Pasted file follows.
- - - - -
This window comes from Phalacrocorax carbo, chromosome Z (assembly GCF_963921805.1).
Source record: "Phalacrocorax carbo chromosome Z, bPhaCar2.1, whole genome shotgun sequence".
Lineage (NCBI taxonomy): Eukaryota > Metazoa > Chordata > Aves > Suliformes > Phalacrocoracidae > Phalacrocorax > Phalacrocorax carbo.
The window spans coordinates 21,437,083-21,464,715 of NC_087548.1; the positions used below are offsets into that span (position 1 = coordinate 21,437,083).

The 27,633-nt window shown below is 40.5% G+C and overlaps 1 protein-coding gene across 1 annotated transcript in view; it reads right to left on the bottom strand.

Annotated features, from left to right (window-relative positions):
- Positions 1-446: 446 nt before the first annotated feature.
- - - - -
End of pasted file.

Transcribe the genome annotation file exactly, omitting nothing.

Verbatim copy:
This window comes from Phalacrocorax carbo, chromosome Z (assembly GCF_963921805.1).
Source record: "Phalacrocorax carbo chromosome Z, bPhaCar2.1, whole genome shotgun sequence".
Lineage (NCBI taxonomy): Eukaryota > Metazoa > Chordata > Aves > Suliformes > Phalacrocoracidae > Phalacrocorax > Phalacrocorax carbo.
The window spans coordinates 21,437,083-21,464,715 of NC_087548.1; the positions used below are offsets into that span (position 1 = coordinate 21,437,083).

The 27,633-nt window shown below is 40.5% G+C and overlaps 1 protein-coding gene across 1 annotated transcript in view; it reads right to left on the bottom strand.

Annotated features, from left to right (window-relative positions):
- Positions 1-446: 446 nt before the first annotated feature.